People often ask me why I measure what I measure. I do it because I’m curious, and measurement lets me collect the data I need to answer those questions. For example:
- How do I use time, and does that align with how I want to use my time?
- How do I use money, and does that also align with my priorities?
- How much time does it take me to do things, and how can I optimize?
- How much of my things do I really use, and where does it make sense to improve or to eliminate?
- How can I reduce the time I spend looking for things by simplifying and by organizing?
- How can I reduce waste in the kitchen by making perishable foods more prominent?
- How many books do I read and in what areas? How much value do I get out of the library? (Tons!)
- How much progress am I making towards my goals, and do those goals really matter to me?
There might be long-term advantages to tracking, too. I’ll be able to see trends and changes that might not be noticeable day-to-day. I can use data to support longer-term decisions. I can get better at estimating and dealing with risks, costs, and benefits.
It doesn’t cost a lot of time or attention to track. For example, I prefer to manually track my activities using an app on my smartphone (Time Recording for Android Pro, although there’s a free version). It takes me a few seconds to switch activities, and I do that as I’m heading out the door, waiting for the subway, or doing other things that don’t need a lot of attention. It does take some time to analyze my data, particularly as I build many of my own tools. That also counts as professional development time (Ruby on Rails, visualization, etc.), though, so it might even be more of a benefit than a cost.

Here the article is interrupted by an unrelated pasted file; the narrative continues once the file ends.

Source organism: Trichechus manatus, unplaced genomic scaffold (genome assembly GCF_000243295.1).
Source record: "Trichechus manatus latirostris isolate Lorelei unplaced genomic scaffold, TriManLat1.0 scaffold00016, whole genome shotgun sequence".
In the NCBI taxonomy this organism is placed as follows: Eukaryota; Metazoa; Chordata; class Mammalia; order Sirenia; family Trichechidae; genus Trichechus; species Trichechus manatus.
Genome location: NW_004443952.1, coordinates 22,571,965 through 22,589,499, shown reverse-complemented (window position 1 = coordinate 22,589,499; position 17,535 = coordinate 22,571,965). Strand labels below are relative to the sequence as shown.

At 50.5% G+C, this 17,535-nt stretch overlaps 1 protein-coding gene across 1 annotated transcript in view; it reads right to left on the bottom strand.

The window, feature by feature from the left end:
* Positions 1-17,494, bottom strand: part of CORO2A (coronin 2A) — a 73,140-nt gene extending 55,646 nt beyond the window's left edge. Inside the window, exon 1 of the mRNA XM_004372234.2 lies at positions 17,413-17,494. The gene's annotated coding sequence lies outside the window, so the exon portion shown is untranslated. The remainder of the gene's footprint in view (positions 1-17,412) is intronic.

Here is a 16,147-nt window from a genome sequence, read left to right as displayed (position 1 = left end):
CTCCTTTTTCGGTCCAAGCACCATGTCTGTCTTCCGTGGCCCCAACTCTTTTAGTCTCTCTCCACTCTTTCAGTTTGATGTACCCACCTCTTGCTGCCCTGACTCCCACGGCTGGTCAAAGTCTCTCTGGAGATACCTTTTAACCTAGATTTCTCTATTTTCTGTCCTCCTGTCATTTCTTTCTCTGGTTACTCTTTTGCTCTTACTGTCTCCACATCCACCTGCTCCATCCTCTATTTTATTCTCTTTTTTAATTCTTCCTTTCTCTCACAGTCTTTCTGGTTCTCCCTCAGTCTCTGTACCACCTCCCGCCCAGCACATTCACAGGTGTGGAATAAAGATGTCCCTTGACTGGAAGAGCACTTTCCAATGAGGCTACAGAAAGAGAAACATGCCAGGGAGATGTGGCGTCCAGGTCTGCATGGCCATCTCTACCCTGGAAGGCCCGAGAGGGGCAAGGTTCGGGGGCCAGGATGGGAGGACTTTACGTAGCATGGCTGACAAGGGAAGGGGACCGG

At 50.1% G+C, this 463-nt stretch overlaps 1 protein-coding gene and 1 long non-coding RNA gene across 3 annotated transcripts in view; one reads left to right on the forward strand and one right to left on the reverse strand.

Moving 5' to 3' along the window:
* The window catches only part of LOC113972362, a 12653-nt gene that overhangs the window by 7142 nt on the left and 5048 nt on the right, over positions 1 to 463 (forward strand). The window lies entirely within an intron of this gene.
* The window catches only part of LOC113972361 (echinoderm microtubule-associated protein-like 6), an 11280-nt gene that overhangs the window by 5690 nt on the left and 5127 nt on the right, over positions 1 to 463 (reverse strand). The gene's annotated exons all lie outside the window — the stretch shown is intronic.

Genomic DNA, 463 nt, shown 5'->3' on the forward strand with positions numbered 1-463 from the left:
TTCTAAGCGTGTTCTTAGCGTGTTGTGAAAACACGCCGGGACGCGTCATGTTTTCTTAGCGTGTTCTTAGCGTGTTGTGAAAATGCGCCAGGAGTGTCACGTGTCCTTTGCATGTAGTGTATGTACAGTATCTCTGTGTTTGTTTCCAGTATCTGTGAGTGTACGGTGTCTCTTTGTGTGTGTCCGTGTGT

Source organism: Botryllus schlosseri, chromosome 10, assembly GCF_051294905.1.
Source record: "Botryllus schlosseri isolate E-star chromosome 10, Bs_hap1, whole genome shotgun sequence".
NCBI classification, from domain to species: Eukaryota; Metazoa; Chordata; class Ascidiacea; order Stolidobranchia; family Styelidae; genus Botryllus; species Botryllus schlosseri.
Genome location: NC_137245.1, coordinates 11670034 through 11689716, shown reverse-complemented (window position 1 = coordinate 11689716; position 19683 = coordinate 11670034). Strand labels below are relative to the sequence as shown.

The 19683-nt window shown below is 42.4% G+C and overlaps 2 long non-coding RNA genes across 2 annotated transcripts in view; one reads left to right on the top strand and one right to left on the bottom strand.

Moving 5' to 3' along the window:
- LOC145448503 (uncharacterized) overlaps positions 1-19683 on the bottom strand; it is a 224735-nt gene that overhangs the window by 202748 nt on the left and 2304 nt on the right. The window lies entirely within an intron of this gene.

I love reading about behavioural psychology, economics, and other sciences that illuminate our predictable irrationality. I can see how I compare in terms of sleep, leisure, and other areas that researchers have explored. It’s fun finding patterns and getting a sense of what lies ahead.
What could help me take this to the next level?
I’ve started sharing work in progress to motivate myself to track data. This also makes it easier to refer to data and visualizations when sharing observations. The more I add to it, the more I come up with ideas for improving it.
I’d like to organize my posts better, so that you can easily find experiments and ongoing observations. It will also help me see what I’ve changed and review my decisions.
I’d like to write more about how people can try things out themselves, and build publicly-available tools to simplify analysis. That way, I might get to learn from other people’s observations and be inspired by the changes they make.
Reading primary research would be great, I think. I can find some papers online, but not all. Summaries in popular psychology books often skip the details, like the methodology the researchers used. I’ll see which journals are carried by the Toronto Public Library. I can also try writing to the authors to ask, or I can look into getting a digital subscription to the University of Toronto’s Robarts Library ($79.10 for six months or $135.60 for one year, mostly access to ProQuest 5000).
I also want to connect with other people who also measure and experiment. I like going to the Quantified Self Toronto meetups, sharing my experiences and ideas, and following up with sketchnotes of those sessions. Edison and the Quantified Self forums might be good ways to connect with people outside Toronto as well.
Plenty of room for growth!
- 27 September 2012 at 8:09am
- Answering questions about the Quantified Self | sacha chua :: living an awesome life
[...] What motivates you to quantify parts of your life? Curiosity. How much time do I ...